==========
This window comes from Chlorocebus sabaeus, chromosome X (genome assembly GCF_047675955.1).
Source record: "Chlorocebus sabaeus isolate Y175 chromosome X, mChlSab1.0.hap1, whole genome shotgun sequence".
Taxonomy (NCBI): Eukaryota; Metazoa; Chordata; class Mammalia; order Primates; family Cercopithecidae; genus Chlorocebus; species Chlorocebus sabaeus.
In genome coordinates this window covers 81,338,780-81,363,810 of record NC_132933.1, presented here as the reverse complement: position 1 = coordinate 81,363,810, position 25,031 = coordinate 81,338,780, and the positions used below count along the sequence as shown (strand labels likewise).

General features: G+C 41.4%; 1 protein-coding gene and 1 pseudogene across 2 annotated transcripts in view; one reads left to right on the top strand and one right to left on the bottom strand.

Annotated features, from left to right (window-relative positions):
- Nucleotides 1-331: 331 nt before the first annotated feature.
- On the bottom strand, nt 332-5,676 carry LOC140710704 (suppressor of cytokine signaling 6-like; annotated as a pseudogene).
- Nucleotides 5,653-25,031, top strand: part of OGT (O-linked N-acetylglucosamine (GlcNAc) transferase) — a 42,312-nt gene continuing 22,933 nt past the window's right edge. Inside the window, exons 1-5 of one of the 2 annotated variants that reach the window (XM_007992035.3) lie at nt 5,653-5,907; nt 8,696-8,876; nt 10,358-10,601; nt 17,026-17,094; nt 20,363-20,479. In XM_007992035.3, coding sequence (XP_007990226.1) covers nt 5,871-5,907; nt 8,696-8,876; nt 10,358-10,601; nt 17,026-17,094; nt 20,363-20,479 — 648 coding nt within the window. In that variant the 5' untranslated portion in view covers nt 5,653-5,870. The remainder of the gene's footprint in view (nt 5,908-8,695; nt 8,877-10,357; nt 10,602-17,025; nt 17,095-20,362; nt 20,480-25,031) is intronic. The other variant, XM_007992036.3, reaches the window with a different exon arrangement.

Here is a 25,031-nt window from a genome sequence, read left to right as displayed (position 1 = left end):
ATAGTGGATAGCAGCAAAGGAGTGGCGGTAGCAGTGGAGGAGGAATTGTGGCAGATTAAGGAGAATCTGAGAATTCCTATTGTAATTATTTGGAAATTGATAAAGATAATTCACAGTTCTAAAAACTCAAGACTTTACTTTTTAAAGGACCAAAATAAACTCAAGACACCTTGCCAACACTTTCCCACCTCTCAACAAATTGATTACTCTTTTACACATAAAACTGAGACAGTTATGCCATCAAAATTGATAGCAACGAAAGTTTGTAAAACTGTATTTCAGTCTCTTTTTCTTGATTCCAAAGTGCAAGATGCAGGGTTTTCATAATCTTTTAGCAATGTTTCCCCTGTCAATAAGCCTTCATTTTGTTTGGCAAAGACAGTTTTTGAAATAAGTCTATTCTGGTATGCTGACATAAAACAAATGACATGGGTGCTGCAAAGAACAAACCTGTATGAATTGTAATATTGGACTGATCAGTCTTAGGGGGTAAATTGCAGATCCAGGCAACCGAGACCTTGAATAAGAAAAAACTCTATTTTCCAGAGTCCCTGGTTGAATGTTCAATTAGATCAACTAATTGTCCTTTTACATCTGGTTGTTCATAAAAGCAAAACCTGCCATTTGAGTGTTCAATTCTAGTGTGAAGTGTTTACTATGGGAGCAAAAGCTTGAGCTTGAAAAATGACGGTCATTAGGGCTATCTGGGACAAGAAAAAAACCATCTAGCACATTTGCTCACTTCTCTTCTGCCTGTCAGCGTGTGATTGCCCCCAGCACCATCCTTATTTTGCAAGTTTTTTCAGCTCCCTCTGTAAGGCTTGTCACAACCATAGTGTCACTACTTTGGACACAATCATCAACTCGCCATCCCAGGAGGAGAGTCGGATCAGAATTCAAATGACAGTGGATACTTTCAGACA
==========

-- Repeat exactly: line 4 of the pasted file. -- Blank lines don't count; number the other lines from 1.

In genome coordinates this window covers 81,338,780-81,363,810 of record NC_132933.1, presented here as the reverse complement: position 1 = coordinate 81,363,810, position 25,031 = coordinate 81,338,780, and the positions used below count along the sequence as shown (strand labels likewise).